The Anatomy of a Perfect S-turn

3 min read
Feb 19, 2023

There comes a time in every pilot's life when they will perform an S-turn. Often it is done to create space between two airplanes at a towered airport. If you are the second airplane to land, the air traffic controller may ask you to do one of these turns to eat up some time but continue heading toward the runway to avoid overtaking the aircraft you are following.

The S-turn is a ground reference maneuver in which the airplane’s ground track resembles two opposite but equal half-circles on each side of a selected ground-based straight-line reference, such as a road, railroad track, power line clearing, or hedgerow. If we watched the airplane from above, we would see its track make a giant S over the ground. 

The objectives of S-turns across a road are as follows.

  • To maintain a specific altitude between the airplane and the ground.
  • To divide attention between the flightpath, the ground-based references, outside hazards, and inside instruments — all while manipulating the flight controls to maintain positive control of the aircraft.

Executing the Maneuver

During the maneuver, the pilot must adjust the bank angle during turns to correct for ground speed changes and maintain a constant radius turn. The higher the ground speed, the steeper the bank angles can be. When ground speed is lower, the bank angles should be shallower.

The pilot should take care to roll out from a turn with the required wind correction angle to compensate for any drift caused by the wind. The pilot should establish and adjust the wind correction angle to maintain the track over the ground. This will be dynamic, and the pilot needs to develop the ability to compensate for drift in quickly changing orientations. The pilot needs to arrive at specific points — such as wings level — on required headings.

After clearing turns, the pilot should select a ground reference road. Then, they should determine the direction of the wind.

The pilot should enter the maneuver on the downwind, where ground speed is greatest. The roll into the turn should be rapid, the turn coordinated, and the bank angle must be steepest when initiating the turn.

S-Turn ManeuverPhoto courtesy of the Airplane Flying Handbook

The maneuver consists of crossing a straight-line ground reference at a 90° angle and immediately beginning a 180° constant radius turn. As the first turn progresses, the pilot should decrease the bank angle and rate of rollout as the ground speed decreases, ensuring that the turn’s radius is constant. 

When the airplane is at the 90° point of the first turn, it will be directly crosswind. In addition to the rate of rollout and bank angle, the pilot must control the wind correction angle throughout the turn. The pilot’s manipulation of the controls should be smooth to avoid slips and skids in the turns.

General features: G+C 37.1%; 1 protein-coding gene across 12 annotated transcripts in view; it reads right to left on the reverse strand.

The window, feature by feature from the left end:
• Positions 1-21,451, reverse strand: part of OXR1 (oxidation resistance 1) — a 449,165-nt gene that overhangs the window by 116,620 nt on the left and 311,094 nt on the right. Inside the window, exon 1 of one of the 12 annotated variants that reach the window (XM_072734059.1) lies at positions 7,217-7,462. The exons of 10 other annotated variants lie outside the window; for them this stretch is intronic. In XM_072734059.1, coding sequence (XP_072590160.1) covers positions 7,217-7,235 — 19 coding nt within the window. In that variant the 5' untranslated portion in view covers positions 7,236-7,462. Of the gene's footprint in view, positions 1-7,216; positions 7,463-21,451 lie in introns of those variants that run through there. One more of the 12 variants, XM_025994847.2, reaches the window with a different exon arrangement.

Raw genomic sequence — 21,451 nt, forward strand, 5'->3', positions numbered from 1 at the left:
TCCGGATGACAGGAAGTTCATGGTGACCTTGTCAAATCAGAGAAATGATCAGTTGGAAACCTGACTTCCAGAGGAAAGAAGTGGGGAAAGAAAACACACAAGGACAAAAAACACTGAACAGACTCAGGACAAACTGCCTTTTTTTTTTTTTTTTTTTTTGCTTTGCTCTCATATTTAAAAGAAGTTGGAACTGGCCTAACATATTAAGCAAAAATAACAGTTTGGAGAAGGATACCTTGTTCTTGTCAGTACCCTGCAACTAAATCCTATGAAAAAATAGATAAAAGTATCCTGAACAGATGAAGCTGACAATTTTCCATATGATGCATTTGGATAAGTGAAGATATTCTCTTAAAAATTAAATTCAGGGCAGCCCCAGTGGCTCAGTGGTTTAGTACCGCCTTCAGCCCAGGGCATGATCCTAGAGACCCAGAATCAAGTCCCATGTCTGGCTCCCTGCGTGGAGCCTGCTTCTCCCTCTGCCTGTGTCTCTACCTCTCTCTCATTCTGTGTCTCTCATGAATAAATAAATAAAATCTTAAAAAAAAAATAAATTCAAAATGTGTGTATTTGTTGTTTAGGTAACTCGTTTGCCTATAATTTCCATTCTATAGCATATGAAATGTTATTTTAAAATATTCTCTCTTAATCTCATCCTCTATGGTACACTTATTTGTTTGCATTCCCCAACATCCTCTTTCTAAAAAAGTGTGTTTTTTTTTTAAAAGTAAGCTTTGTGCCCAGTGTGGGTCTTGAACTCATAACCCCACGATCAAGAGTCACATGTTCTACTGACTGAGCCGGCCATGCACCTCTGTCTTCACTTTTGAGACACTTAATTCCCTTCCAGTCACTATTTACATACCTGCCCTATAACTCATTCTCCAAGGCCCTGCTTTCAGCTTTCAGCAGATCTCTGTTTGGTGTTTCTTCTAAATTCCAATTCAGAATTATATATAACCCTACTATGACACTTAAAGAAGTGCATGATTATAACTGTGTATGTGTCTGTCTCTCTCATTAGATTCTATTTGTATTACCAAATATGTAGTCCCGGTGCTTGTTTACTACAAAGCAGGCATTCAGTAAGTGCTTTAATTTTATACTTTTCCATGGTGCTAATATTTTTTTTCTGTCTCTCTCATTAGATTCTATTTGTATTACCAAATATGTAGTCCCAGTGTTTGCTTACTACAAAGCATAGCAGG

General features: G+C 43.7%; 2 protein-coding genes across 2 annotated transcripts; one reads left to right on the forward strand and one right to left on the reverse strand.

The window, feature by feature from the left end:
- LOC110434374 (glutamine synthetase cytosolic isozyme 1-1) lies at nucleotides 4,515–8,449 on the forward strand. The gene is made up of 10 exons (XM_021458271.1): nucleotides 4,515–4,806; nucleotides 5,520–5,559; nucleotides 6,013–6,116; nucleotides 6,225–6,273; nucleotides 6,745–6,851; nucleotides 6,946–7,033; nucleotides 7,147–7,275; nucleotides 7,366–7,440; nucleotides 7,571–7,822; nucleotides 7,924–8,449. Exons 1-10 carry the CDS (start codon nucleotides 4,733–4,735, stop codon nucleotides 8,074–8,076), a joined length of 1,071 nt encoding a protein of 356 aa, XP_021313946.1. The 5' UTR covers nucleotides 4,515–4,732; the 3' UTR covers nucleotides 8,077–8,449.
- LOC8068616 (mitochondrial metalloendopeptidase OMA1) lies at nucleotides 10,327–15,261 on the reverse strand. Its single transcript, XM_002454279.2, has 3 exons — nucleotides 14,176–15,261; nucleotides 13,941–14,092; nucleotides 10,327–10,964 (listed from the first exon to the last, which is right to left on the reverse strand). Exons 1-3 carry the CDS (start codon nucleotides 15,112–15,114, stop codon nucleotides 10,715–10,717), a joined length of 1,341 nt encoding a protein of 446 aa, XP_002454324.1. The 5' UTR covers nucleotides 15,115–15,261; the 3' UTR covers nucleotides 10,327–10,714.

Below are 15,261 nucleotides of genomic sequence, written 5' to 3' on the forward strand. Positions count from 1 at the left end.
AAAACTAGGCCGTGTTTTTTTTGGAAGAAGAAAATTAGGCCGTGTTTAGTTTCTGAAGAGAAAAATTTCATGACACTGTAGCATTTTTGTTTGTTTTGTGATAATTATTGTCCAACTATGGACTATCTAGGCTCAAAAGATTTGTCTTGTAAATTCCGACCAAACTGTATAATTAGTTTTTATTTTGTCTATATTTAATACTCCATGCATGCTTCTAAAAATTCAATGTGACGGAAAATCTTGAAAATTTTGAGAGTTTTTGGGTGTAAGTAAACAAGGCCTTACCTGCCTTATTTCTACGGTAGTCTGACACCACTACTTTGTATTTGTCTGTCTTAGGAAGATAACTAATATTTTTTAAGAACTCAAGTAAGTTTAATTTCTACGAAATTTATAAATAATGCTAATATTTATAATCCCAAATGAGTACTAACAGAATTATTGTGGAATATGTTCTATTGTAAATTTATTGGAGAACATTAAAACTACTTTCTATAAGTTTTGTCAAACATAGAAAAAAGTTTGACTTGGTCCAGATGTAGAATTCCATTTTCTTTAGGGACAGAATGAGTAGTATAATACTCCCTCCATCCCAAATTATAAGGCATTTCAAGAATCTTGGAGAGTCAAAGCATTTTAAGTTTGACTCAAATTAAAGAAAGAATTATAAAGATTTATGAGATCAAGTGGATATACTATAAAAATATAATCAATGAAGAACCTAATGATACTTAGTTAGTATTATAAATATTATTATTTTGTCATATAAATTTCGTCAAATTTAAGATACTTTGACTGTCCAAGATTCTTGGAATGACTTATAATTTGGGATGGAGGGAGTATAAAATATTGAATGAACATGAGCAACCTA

The pilot should adjust the roll rate and bank angle for wind drift and changes in ground speed and re-cross the straight-line ground reference in the opposite direction just as they complete the first 180° constant radius turn.

The airplane should be wings level over the road. Then, the pilot should make a second 180° constant radius turn in the opposite direction.

Again, the pilot should adjust the roll rate and bank angle to compensate for wind and changes in ground speed, aiming for the wings to be level as the airplane re-crosses the straight-line ground reference as they complete the second 180° constant radius turn.

As the turn progresses from the downwind to the upwind, the pilot should gradually decrease the bank angle with coordinated aileron and rudder pressure and reference the airplane’s nose and wingtips — and the ground references — to adjust the rollout timing so that the airplane crosses the straight-line ground reference with the wings level and at the proper heading, altitude, and airspeed. 

As the airplane re-crosses the ground reference line, the pilot should immediately begin the turn in the opposite direction. The airplane is now upwind. Therefore, the bank angle should be shallow as the ground speed is at its lowest.

As the aircraft progresses on the S-turn, the wind changes from upwind to crosswind to downwind. The pilot should adjust the bank angle to compensate for changes in ground speed.

Related Content: Traffic Pattern Work: Get a Leg up on the Airport

Common Errors

  • The failure to adequately clear the area for safety hazards, initially and throughout the maneuver.
  • The failure to establish level flight before entering the maneuver.
  • The failure to maintain altitude during the maneuver.
  • The failure to properly assess wind direction.
  • The failure to properly execute constant radius turns.
  • The failure to manipulate the flight controls in a smooth and continuous manner when transitioning into turns.
  • The failure to establish the appropriate wind correction angle for each turn.
  • The failure to apply coordinated aileron and rudder pressure, resulting in slips or skids.